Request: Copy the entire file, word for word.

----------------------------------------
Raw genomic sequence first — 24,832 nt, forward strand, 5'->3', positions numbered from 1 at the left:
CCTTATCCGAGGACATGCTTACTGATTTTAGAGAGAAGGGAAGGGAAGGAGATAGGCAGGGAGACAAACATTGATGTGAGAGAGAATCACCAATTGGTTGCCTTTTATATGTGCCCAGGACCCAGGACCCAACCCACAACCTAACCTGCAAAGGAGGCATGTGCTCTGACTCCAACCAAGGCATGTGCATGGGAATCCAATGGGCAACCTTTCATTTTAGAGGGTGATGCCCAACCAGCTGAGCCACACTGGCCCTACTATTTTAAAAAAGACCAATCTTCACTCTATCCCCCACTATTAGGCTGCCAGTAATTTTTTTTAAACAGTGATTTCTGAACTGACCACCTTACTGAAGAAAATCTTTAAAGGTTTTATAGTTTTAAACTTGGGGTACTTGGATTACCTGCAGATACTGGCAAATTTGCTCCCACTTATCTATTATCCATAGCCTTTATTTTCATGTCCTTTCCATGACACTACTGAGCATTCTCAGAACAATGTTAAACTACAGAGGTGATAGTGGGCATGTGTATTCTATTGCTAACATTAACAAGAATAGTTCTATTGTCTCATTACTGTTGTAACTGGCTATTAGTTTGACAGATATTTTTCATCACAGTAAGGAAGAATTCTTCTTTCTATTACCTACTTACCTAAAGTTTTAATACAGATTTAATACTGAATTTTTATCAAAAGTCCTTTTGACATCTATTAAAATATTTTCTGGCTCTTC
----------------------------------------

Raw genomic sequence first — 24,832 nt, forward strand, 5'->3', positions numbered from 1 at the left:
CCTTATCCGAGGACATGCTTACTGATTTTAGAGAGAAGGGAAGGGAAGGAGATAGGCAGGGAGACAAACATTGATGTGAGAGAGAATCACCAATTGGTTGCCTTTTATATGTGCCCAGGACCCAGGACCCAACCCACAACCTAACCTGCAAAGGAGGCATGTGCTCTGACTCCAACCAAGGCATGTGCATGGGAATCCAATGGGCAACCTTTCATTTTAGAGGGTGATGCCCAACCAGCTGAGCCACACTGGCCCTACTATTTTAAAAAAGACCAATCTTCACTCTATCCCCCACTATTAGGCTGCCAGTAATTTTTTTTAAACAGTGATTTCTGAACTGACCACCTTACTGAAGAAAATCTTTAAAGGTTTTATAGTTTTAAACTTGGGGTACTTGGATTACCTGCAGATACTGGCAAATTTGCTCCCACTTATCTATTATCCATAGCCTTTATTTTCATGTCCTTTCCATGACACTACTGAGCATTCTCAGAACAATGTTAAACTACAGAGGTGATAGTGGGCATGTGTATTCTATTGCTAACATTAACAAGAATAGTTCTATTGTCTCATTACTGTTGTAACTGGCTATTAGTTTGACAGATATTTTTCATCACAGTAAGGAAGAATTCTTCTTTCTATTACCTACTTACCTAAAGTTTTAATACAGATTTAATACTGAATTTTTATCAAAAGTCCTTTTGACATCTATTAAAATATTTTCTGGCTCTTC